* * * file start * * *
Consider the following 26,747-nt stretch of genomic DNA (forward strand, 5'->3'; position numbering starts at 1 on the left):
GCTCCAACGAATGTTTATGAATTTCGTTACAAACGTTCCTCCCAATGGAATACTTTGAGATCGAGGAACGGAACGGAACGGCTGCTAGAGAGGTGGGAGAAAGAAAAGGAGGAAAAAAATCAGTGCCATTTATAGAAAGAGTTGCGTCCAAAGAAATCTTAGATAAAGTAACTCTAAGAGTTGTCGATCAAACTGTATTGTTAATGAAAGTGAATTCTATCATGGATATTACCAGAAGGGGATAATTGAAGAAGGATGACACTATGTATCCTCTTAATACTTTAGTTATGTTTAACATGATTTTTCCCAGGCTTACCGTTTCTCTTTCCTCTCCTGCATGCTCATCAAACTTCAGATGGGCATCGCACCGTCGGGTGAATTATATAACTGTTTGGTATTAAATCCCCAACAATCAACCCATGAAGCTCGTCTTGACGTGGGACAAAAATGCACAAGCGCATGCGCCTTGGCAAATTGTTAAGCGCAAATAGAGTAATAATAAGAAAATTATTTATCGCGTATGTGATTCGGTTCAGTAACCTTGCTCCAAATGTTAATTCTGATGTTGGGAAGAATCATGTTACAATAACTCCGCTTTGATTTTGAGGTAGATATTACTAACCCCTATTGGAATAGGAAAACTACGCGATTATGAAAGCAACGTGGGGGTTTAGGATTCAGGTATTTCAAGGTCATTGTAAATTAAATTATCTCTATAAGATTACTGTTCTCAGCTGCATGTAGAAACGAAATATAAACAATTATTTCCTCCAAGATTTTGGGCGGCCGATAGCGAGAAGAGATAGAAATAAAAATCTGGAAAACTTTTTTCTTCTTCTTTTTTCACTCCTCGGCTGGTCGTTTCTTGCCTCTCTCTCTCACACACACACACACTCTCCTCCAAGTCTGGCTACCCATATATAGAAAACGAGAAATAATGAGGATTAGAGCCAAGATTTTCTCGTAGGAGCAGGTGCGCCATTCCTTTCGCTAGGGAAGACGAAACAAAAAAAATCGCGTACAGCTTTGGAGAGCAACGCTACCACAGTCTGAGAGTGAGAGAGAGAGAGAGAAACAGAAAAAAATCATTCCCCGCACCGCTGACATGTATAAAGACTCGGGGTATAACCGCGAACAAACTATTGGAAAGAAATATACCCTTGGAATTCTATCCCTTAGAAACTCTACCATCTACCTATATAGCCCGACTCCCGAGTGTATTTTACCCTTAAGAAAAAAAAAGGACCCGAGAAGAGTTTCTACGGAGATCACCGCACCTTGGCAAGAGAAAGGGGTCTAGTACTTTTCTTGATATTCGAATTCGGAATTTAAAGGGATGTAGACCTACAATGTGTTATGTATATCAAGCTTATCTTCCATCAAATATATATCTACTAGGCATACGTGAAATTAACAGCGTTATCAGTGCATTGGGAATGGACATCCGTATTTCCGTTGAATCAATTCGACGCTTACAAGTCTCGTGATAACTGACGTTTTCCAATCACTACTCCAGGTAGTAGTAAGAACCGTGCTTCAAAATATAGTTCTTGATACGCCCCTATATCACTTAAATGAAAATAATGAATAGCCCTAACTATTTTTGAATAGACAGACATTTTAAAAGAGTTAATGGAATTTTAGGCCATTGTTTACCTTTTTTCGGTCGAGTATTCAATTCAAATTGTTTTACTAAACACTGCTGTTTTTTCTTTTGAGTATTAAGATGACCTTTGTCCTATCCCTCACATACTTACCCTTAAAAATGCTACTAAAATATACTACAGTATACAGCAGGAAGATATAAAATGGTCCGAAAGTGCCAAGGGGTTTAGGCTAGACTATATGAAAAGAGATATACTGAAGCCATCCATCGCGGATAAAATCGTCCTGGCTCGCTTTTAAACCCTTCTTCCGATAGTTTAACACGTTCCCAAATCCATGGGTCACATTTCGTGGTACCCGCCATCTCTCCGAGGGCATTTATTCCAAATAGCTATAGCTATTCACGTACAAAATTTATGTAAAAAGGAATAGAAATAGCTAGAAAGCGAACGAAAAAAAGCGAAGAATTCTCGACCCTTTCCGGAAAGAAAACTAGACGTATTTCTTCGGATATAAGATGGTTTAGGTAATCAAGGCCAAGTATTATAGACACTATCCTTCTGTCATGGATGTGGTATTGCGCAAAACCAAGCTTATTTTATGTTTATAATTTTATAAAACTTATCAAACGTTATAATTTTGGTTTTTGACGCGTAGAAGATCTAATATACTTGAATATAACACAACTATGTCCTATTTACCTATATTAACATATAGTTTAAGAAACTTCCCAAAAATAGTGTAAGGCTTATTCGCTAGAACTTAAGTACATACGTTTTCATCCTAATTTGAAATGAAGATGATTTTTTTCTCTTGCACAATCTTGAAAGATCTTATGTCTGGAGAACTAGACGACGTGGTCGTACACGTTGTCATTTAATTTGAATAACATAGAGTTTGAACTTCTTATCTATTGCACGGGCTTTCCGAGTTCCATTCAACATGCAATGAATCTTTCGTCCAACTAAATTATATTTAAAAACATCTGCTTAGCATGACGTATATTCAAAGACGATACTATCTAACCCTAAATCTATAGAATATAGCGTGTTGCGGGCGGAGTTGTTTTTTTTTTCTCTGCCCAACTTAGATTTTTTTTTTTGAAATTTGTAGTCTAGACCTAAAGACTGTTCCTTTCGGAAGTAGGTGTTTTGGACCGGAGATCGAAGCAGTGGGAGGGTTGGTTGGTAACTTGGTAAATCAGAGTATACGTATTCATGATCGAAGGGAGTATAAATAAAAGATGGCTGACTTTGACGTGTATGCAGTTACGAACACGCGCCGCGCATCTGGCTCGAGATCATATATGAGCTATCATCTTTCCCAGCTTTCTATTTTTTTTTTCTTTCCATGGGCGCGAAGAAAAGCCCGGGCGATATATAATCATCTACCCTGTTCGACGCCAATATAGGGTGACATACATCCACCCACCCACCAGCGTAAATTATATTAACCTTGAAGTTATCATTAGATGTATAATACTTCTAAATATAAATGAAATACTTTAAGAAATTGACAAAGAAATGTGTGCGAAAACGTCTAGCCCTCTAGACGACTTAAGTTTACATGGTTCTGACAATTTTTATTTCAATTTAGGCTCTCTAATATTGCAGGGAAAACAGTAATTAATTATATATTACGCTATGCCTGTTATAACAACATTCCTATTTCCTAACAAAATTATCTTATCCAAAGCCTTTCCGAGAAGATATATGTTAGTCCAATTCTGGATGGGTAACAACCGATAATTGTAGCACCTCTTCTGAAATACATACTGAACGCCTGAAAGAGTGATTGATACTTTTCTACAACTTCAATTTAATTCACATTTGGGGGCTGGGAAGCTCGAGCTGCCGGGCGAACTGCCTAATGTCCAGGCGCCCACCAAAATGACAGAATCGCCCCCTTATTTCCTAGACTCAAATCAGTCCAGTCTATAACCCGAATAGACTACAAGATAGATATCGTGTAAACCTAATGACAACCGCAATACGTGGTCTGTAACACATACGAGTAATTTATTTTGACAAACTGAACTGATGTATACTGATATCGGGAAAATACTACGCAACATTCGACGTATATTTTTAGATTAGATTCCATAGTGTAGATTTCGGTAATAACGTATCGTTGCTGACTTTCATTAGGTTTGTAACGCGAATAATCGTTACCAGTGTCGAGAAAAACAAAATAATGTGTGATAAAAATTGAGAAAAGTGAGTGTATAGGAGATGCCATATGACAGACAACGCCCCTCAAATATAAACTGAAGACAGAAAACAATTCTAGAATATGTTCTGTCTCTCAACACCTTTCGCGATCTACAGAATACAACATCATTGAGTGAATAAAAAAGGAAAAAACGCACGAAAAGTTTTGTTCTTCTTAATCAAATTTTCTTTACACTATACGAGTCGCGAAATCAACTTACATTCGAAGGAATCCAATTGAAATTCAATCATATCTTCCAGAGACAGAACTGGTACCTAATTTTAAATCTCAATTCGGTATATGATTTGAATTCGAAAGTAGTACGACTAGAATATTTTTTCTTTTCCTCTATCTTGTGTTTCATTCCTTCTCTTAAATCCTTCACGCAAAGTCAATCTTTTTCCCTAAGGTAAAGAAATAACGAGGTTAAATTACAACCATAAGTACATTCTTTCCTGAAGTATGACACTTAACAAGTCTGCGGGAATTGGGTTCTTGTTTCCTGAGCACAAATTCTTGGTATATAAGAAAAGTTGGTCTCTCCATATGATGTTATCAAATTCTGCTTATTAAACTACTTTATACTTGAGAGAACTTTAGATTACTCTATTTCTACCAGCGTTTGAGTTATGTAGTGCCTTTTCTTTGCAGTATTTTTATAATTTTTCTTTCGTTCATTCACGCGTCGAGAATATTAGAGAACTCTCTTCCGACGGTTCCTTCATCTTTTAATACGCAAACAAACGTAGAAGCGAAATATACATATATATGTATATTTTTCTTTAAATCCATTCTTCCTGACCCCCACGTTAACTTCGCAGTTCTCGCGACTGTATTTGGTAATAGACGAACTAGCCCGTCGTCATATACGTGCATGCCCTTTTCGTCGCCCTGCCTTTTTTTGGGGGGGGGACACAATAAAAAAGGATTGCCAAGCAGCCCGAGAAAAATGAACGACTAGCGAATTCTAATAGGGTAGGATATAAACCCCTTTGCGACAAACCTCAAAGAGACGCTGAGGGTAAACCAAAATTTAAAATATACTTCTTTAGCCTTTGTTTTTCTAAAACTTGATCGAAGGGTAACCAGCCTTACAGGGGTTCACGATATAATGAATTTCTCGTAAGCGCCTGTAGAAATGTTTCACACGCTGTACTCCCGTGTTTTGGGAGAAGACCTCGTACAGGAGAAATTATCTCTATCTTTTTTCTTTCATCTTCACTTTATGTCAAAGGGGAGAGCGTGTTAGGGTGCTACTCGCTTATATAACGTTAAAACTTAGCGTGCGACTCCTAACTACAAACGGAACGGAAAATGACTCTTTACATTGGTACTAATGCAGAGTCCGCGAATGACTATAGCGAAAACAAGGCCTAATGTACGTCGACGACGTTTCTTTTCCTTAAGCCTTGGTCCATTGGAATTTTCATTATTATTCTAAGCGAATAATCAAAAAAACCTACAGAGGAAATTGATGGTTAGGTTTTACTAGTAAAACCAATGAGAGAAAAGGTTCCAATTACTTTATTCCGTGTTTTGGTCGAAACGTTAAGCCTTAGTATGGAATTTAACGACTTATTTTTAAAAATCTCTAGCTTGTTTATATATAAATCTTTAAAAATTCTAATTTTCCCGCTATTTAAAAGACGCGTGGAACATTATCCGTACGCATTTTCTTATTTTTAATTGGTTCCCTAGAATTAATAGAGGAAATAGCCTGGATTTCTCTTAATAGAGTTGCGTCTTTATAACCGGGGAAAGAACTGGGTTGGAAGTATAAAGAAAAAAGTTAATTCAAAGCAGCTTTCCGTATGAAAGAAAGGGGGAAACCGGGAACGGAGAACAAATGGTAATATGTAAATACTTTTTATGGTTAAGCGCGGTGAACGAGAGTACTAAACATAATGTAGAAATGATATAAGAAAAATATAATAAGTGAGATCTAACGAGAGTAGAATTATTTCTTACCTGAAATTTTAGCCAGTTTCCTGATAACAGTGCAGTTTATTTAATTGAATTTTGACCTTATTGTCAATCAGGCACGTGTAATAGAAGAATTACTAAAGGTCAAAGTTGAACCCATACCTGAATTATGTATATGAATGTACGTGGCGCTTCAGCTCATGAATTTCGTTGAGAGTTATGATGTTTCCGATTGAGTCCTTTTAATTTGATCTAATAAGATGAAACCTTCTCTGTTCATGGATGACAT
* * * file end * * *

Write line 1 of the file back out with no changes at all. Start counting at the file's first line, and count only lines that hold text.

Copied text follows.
Consider the following 26,747-nt stretch of genomic DNA (forward strand, 5'->3'; position numbering starts at 1 on the left):